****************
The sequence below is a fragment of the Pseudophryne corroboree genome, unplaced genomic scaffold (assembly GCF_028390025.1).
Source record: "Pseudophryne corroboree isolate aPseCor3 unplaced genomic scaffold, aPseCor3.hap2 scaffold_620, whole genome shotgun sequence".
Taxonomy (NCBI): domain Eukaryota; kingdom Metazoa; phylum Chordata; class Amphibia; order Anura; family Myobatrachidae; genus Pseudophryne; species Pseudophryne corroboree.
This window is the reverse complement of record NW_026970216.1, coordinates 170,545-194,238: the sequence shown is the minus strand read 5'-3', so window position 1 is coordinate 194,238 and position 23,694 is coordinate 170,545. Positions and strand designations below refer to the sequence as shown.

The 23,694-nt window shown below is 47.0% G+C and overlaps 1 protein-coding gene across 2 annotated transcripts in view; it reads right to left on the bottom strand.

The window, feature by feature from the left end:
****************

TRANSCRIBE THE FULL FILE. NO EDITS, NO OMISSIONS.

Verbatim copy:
The sequence below is a fragment of the Pseudophryne corroboree genome, unplaced genomic scaffold (assembly GCF_028390025.1).
Source record: "Pseudophryne corroboree isolate aPseCor3 unplaced genomic scaffold, aPseCor3.hap2 scaffold_620, whole genome shotgun sequence".
Taxonomy (NCBI): domain Eukaryota; kingdom Metazoa; phylum Chordata; class Amphibia; order Anura; family Myobatrachidae; genus Pseudophryne; species Pseudophryne corroboree.
This window is the reverse complement of record NW_026970216.1, coordinates 170,545-194,238: the sequence shown is the minus strand read 5'-3', so window position 1 is coordinate 194,238 and position 23,694 is coordinate 170,545. Positions and strand designations below refer to the sequence as shown.

The 23,694-nt window shown below is 47.0% G+C and overlaps 1 protein-coding gene across 2 annotated transcripts in view; it reads right to left on the bottom strand.

The window, feature by feature from the left end: